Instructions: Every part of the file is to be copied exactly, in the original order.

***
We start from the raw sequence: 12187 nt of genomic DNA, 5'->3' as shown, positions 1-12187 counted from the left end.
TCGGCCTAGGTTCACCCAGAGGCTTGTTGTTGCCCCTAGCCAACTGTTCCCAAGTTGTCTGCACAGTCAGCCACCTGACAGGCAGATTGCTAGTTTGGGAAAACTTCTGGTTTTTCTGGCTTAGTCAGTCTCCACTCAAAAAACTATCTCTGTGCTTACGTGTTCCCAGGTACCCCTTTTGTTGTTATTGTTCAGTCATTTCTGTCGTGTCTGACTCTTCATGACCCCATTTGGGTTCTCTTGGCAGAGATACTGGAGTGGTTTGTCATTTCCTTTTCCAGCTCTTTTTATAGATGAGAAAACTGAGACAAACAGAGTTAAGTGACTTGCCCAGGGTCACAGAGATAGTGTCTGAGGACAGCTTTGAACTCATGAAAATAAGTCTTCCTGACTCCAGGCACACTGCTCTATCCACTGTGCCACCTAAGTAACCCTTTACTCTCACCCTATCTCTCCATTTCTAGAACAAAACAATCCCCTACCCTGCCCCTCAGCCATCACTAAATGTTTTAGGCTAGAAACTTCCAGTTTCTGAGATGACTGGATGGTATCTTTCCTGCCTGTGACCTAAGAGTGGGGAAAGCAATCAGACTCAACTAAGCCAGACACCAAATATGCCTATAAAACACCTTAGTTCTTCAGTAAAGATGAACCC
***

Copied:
We start from the raw sequence: 12187 nt of genomic DNA, 5'->3' as shown, positions 1-12187 counted from the left end.
TCGGCCTAGGTTCACCCAGAGGCTTGTTGTTGCCCCTAGCCAACTGTTCCCAAGTTGTCTGCACAGTCAGCCACCTGACAGGCAGATTGCTAGTTTGGGAAAACTTCTGGTTTTTCTGGCTTAGTCAGTCTCCACTCAAAAAACTATCTCTGTGCTTACGTGTTCCCAGGTACCCCTTTTGTTGTTATTGTTCAGTCATTTCTGTCGTGTCTGACTCTTCATGACCCCATTTGGGTTCTCTTGGCAGAGATACTGGAGTGGTTTGTCATTTCCTTTTCCAGCTCTTTTTATAGATGAGAAAACTGAGACAAACAGAGTTAAGTGACTTGCCCAGGGTCACAGAGATAGTGTCTGAGGACAGCTTTGAACTCATGAAAATAAGTCTTCCTGACTCCAGGCACACTGCTCTATCCACTGTGCCACCTAAGTAACCCTTTACTCTCACCCTATCTCTCCATTTCTAGAACAAAACAATCCCCTACCCTGCCCCTCAGCCATCACTAAATGTTTTAGGCTAGAAACTTCCAGTTTCTGAGATGACTGGATGGTATCTTTCCTGCCTGTGACCTAAGAGTGGGGAAAGCAATCAGACTCAACTAAGCCAGACACCAAATATGCCTATAAAACACCTTAGTTCTTCAGTAAAGATGAACCC